How long shall we avoid the immigration issue?

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The Independent Online
On Tuesday I was again rebuked by the Prime Minister for raising the issue of immigration at this election. John Major said: "What I am not prepared to see is this issue raised as a partisan political issue because we have seen the most immense improvements in race relations in this country."

There is now no misunderstanding. When I raised this at Prime Minister's Questions on 4 March, I thought Mr Major might not have heard my question against the row of the Labour benches trying to shout me down. Now we who wish to serve our constituents - yes all of them, black, white and Asian - must explain ourselves.

An election issue is anything that is of interest to a significant group of people who demand to know what the attitude of the candidates will be. There may be considerable regional variations. In Huntingdon, Mr Major's seat, they have an ethnic population of 2.2 per cent and I dare say immigration is not a very big issue there. On the other hand, the recent fall in wheat prices may be. A farmer might say to himself that farming is an industry subsidised and distorted by interference from Westminster and the EU. The farmer wants to hear the Conservative candidate's view. Would Mr Major say: "Oh I cannot discuss the details of wheat prices and I do not wish it to be a partisan political issue."

What is a political issue, whether partisan or not, is decided at a General Election by the electorate. It is true that while the House of Commons is sitting there is often agreement between the whips' offices (where Mr Major received much of his training) to exclude discussion of embarrassing topics. For instance, from 1990 to 1992 there was no great discussion about the alternatives to the exchange rate mechanism. Indeed the great and good told us that there was no alternative, and to advocate a floating pound, which in those days would have meant a lower pound, was to sell Britain short. Between 1965 and 1970 the great parties prevented the discussion of immigration in Parliament. Parliament's cowardice and embarrassment encouraged extra-parliamentary action in the shape of both National Front activity and riots.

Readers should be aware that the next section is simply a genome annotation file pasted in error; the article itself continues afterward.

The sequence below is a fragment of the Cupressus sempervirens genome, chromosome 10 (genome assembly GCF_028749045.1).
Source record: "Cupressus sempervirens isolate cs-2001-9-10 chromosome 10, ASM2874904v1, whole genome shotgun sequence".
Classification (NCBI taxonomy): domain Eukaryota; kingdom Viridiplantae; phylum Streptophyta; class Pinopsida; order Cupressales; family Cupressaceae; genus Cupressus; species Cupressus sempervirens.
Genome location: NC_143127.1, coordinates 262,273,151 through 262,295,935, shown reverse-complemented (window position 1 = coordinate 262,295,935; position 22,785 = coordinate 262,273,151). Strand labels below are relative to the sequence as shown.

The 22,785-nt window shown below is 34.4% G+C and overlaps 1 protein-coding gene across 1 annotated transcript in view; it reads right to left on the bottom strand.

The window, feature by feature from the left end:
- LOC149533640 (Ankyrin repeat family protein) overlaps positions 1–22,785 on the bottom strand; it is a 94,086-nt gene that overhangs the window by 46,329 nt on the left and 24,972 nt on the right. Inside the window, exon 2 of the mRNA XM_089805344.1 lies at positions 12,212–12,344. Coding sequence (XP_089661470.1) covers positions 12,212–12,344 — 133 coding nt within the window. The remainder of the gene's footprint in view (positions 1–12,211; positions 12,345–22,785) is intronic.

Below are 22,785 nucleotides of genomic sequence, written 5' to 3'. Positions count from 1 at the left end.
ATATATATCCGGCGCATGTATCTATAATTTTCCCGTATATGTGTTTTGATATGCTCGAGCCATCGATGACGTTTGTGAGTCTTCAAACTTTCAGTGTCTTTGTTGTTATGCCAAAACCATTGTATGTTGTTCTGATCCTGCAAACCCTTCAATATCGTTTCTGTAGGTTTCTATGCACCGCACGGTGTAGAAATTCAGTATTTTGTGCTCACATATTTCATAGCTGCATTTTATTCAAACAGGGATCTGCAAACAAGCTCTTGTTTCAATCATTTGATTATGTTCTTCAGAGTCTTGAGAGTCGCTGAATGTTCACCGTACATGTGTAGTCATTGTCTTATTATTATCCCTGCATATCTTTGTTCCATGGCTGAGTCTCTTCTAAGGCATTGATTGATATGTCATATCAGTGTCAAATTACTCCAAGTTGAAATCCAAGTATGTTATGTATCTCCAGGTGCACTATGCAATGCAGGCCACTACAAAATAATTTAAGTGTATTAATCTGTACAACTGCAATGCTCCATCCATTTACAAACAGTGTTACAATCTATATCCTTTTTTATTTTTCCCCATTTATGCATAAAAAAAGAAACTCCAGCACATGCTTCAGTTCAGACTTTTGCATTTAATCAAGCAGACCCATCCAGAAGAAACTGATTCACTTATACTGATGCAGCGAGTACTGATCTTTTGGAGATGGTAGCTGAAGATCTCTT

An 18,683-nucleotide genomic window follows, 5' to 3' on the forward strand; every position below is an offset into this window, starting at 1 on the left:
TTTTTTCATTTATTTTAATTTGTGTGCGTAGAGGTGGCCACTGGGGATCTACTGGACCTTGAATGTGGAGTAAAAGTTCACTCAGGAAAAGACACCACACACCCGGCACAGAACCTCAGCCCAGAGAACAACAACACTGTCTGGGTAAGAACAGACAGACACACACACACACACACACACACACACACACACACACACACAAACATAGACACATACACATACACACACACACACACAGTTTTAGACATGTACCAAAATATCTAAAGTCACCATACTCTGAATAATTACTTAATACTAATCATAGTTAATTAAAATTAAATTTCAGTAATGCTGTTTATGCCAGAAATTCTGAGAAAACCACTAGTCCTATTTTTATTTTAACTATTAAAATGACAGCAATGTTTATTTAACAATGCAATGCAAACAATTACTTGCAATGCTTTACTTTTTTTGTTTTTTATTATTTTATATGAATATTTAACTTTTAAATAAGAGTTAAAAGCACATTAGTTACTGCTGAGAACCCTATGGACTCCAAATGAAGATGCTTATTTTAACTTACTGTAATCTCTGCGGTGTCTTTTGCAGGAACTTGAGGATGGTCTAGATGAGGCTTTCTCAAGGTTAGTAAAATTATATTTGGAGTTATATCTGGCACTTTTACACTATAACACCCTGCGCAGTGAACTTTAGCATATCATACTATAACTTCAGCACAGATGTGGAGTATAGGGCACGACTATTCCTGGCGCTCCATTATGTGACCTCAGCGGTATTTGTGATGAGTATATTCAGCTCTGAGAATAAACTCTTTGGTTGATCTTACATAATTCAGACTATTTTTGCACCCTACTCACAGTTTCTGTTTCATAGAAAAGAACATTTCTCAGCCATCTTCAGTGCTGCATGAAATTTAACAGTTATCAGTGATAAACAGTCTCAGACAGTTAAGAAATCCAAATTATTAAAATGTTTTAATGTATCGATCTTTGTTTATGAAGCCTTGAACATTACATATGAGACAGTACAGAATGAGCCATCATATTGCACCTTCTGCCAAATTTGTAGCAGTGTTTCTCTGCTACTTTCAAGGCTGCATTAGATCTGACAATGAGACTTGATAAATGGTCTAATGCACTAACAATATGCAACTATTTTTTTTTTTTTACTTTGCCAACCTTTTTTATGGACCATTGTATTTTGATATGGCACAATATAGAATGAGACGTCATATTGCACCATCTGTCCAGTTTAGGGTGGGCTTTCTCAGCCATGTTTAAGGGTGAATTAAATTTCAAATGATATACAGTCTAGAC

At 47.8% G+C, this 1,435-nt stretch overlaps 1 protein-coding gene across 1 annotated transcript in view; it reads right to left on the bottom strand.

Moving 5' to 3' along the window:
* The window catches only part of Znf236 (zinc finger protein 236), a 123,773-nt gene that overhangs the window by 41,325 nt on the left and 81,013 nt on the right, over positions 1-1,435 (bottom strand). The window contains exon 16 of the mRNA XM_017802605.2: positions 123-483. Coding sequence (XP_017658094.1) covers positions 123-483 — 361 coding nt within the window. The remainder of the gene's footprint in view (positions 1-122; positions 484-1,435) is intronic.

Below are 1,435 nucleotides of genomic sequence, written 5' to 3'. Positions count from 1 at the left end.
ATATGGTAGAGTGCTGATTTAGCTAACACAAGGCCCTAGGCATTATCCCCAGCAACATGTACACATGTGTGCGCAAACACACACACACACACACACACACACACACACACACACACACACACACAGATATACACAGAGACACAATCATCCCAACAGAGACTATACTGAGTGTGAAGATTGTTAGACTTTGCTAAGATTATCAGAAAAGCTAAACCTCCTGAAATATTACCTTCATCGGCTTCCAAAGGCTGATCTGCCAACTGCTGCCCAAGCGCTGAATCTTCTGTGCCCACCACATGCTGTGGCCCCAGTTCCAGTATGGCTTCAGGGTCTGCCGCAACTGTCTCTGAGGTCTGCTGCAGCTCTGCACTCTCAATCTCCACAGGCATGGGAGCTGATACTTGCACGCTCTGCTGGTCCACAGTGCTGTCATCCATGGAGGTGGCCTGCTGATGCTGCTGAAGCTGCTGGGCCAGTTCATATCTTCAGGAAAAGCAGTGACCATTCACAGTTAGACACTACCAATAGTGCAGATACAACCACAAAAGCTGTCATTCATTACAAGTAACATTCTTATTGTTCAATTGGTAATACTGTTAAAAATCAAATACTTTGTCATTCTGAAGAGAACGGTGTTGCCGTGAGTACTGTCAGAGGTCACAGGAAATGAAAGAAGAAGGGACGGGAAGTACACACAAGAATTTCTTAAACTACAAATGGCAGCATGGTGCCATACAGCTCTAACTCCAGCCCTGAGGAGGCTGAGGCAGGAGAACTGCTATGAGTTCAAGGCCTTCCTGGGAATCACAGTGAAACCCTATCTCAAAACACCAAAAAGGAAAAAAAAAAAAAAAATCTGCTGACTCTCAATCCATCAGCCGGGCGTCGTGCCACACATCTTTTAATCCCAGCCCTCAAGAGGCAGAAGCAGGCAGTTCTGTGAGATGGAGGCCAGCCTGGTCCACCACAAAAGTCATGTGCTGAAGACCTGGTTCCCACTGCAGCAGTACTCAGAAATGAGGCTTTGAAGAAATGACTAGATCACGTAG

Once an election is called, the people decide the issues. In a free society with a free press they decide by exerting the power of the market place. They buy and read those newspapers which report what interests them. Politically correct editors may be appalled but editors discuss immigration because they want to feed their wives and children and they do so by selling more newspapers.

Why is immigration an election issue? Because the lives of many people in the industrial areas and elsewhere over the last 25 years have been transformed by immigration. In the West Midlands, the ethnic population is 11.5 percent. But that figure is not spread evenly over the county. In Birmingham's Ladywood constituency, the ethnic minority is 42 per cent. Three constituencies here have ethnic minorities over 30 per cent, and many West Midlanders feel themselves to be strangers in their own pubs, schools and streets.

It does not take a great effort of imagination to understand the problems of this transformation. Between 1974 and 1979, I spent a lot of time trying to persuade Willie Whitelaw, then shadow Home Secretary, that something had to be done to reduce immigration. Brave and loyal though he was and is, he hated being falsely accused of racism.

I used to ask Willie how he would feel if, over 25 years, Winchester became a 90 per cent Asian school? Or how he would feel if in 10 years Trinity College Cambridge became an 80 per cent West Indian college? Or again what if over 20 years he found that the members of Whites Club spoke mainly Punjabi? Wouldn't you feel a little uneasy and a stranger in your own haunts?

This discussion may be embarrassing. But to prevent it is a denial of a constitutional decisions. We trust the jury to decide the most delicate and even inflammatory issues in a criminal trial. In the same way at an election we trust the people to consider the most difficult and sensitive issues. We believe in the balance and good sense of the British. We know that the people will condemn those who take advantage of any minority. Most of all we believe in the importance of discussion.

Finally, I defend myself from accusations of racism and desperate opportunism. I do not know what is meant by racist. To point out that there are racial differences is not to advocate hatred, or violence against a minority. As to opportunism, I can only say I have argued about immigration at every election since 1974. It has been my duty to discuss an issue which concerns basically the 80 per cent white population and the 20 per cent Asian and black population of my constituency. It is ironic that this year many Asians have been emerging as the champions of strict control of immigration. Perhaps that is opportunism!

We Tories have nothing to be ashamed of in discussing immigration. By refusing to discuss it the leaders of the great parties fuel resentment and fear. We remember that even under the Tories immigration is running at about 60,000 a year. Would Labour's shadow Home Secretary Jack Straw be good enough to say how much more immigration would result from his proposed relaxation of the rules? Private promises and the denial of debate can only encourage tension.